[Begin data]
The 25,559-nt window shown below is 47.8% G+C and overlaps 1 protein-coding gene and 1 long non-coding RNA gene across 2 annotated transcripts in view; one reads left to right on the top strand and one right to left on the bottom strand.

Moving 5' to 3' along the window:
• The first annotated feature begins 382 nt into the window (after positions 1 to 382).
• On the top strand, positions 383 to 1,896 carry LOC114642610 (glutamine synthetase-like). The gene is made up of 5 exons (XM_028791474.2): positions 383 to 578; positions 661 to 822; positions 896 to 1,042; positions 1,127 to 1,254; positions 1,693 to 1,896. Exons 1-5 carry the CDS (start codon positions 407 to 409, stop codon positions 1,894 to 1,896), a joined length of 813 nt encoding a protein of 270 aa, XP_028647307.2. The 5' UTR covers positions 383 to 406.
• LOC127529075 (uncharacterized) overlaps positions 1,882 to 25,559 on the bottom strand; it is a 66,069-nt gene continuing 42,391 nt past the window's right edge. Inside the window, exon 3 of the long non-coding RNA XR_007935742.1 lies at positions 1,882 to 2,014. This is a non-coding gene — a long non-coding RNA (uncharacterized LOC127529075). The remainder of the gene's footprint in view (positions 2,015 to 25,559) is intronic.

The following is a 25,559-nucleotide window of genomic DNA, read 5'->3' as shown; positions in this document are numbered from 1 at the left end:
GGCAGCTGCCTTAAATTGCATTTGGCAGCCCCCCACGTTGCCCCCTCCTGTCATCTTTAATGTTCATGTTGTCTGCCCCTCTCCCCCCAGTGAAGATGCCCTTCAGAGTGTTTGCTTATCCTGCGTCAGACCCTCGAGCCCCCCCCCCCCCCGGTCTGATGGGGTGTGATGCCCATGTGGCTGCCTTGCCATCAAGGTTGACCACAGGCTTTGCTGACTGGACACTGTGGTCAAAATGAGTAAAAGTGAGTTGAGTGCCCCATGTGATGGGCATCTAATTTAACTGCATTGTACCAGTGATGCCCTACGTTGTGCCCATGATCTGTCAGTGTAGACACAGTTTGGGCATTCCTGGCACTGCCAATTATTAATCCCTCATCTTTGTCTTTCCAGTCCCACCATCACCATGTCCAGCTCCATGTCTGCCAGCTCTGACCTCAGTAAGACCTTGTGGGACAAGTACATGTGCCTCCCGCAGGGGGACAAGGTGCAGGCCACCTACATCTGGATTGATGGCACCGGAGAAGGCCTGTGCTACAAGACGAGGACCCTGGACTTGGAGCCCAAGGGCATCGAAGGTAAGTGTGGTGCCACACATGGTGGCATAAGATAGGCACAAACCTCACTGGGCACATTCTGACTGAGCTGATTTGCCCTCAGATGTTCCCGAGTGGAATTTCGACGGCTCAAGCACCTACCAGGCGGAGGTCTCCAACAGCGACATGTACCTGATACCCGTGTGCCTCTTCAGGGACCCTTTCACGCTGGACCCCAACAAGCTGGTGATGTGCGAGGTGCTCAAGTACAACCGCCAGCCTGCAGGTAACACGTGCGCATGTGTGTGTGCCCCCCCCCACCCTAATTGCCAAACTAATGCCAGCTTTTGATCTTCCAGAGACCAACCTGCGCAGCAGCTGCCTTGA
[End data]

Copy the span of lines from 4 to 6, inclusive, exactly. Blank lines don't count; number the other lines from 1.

• On the top strand, positions 383 to 1,896 carry LOC114642610 (glutamine synthetase-like). The gene is made up of 5 exons (XM_028791474.2): positions 383 to 578; positions 661 to 822; positions 896 to 1,042; positions 1,127 to 1,254; positions 1,693 to 1,896. Exons 1-5 carry the CDS (start codon positions 407 to 409, stop codon positions 1,894 to 1,896), a joined length of 813 nt encoding a protein of 270 aa, XP_028647307.2. The 5' UTR covers positions 383 to 406.
• LOC127529075 (uncharacterized) overlaps positions 1,882 to 25,559 on the bottom strand; it is a 66,069-nt gene continuing 42,391 nt past the window's right edge. Inside the window, exon 3 of the long non-coding RNA XR_007935742.1 lies at positions 1,882 to 2,014. This is a non-coding gene — a long non-coding RNA (uncharacterized LOC127529075). The remainder of the gene's footprint in view (positions 2,015 to 25,559) is intronic.

The following is a 25,559-nucleotide window of genomic DNA, read 5'->3' as shown; positions in this document are numbered from 1 at the left end: